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Academics: Generally, Hopkins professors are very knowledgeable in their subjects. Large lecture courses are likely to be a little impersonal. How many of these one takes depends on his major. Humanities classes tend to be smaller seminars.

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Academics: Professors are nice and very intelligent. They are definitely hard and expect a lot from their students. Most of them genuinely care about the students and will challenge your mind! Most of my classes were big freshman year because I was taking all the preliminary pre-med classes. I didn't get as much of a chance to meet my teachers. However, by sophomore year, classes are all relatively small. All professors have scheduled office hours, and they will meet with you any other time if you e-mail them.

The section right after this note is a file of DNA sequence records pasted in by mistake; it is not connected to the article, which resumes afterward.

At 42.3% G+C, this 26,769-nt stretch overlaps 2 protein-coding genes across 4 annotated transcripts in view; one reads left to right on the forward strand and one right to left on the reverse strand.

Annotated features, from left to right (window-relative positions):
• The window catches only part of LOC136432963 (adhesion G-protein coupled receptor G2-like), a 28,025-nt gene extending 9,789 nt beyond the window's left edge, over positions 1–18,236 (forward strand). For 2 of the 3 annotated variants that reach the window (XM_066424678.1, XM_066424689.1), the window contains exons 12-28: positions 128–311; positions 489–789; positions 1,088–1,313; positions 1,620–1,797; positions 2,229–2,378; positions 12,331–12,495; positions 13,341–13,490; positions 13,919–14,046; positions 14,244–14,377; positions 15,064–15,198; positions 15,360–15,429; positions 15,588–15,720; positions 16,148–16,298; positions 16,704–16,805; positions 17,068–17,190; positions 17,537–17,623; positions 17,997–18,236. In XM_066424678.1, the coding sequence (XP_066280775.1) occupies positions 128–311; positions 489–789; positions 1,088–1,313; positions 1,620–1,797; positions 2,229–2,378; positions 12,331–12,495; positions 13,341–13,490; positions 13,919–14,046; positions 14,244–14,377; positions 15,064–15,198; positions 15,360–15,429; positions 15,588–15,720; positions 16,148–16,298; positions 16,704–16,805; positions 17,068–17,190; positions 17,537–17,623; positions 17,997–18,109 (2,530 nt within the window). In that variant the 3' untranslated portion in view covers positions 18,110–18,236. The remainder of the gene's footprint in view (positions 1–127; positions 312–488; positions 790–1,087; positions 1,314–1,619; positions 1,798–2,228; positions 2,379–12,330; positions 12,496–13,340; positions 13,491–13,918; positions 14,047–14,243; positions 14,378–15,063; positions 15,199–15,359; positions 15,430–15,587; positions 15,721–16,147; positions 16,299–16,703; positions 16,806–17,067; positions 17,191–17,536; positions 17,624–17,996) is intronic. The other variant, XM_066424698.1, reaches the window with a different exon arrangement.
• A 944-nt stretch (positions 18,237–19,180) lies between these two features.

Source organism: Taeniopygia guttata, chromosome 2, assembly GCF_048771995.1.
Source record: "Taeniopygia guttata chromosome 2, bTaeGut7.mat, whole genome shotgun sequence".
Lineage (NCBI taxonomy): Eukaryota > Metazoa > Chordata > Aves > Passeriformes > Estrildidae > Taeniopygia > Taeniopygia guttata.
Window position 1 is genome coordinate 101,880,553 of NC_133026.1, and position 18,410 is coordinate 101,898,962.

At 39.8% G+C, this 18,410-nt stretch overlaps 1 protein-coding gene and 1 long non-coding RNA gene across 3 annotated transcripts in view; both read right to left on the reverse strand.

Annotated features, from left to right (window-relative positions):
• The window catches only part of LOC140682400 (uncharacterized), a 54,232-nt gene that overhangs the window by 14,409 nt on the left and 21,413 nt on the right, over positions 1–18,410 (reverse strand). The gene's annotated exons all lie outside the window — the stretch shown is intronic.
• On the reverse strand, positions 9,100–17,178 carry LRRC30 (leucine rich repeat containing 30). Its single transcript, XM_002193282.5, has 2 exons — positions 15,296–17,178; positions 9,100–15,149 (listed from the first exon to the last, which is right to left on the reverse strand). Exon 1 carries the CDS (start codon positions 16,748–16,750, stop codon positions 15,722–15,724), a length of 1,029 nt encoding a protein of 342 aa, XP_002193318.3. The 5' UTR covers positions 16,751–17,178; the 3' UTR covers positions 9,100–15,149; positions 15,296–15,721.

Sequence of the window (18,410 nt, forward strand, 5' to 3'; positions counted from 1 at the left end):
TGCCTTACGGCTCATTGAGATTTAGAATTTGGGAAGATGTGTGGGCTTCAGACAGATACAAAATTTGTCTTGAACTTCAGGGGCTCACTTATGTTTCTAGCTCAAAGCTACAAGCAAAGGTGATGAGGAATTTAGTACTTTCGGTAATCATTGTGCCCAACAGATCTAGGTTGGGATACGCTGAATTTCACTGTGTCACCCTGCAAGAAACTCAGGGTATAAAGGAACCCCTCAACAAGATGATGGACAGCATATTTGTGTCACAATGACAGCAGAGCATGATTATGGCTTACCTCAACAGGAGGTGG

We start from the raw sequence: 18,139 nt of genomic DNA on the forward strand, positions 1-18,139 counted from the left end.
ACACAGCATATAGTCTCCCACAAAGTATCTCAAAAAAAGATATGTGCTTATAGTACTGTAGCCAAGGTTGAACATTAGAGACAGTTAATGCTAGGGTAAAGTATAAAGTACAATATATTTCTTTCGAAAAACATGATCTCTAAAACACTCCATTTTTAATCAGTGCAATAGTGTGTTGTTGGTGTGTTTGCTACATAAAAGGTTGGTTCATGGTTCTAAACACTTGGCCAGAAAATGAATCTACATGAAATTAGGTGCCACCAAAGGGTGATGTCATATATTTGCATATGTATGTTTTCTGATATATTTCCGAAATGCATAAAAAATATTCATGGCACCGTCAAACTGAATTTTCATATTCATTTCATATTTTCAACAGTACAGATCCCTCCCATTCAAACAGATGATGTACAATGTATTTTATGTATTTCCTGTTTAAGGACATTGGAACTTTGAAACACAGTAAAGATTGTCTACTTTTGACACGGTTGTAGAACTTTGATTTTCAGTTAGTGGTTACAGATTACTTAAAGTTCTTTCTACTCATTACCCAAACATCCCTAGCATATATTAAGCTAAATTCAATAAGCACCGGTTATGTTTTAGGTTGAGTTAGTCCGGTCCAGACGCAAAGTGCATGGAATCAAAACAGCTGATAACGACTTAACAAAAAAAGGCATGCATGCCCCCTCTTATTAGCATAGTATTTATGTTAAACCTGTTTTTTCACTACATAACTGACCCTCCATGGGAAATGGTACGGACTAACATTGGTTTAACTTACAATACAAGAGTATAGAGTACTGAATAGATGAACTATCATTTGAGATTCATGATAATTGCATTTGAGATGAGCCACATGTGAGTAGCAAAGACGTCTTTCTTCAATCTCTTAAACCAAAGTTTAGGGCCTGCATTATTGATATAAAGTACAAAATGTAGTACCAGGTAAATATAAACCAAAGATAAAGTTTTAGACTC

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Academics: The professors here absolutely are amazing. I haven't encountered a single one I haven't liked as a professor or as a person.

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Academics: The teachers are good, although your first year, you'll spend most of your one-on-one non-lecture time with TAs (although not true of all classes). My experience with TAs has been wonderful, and I really like the idea of a lecture with the professor and a section with a TA. Teaching assistants are grad students, and I feel more comfortable in a setting with people closer in age. It can be a bit daunting to deal with someone who is the top in their field. Still, many of the professors are very approachable, and there are many smaller classes taught only by professors.

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Academics: Teachers are always accessible and hold office hours every week. Sometimes, they bribe us to come visit with anything from cookies to bringing their dogs. My experience is mostly with the psychology department, and all the professors I've had in those classes have been excellent.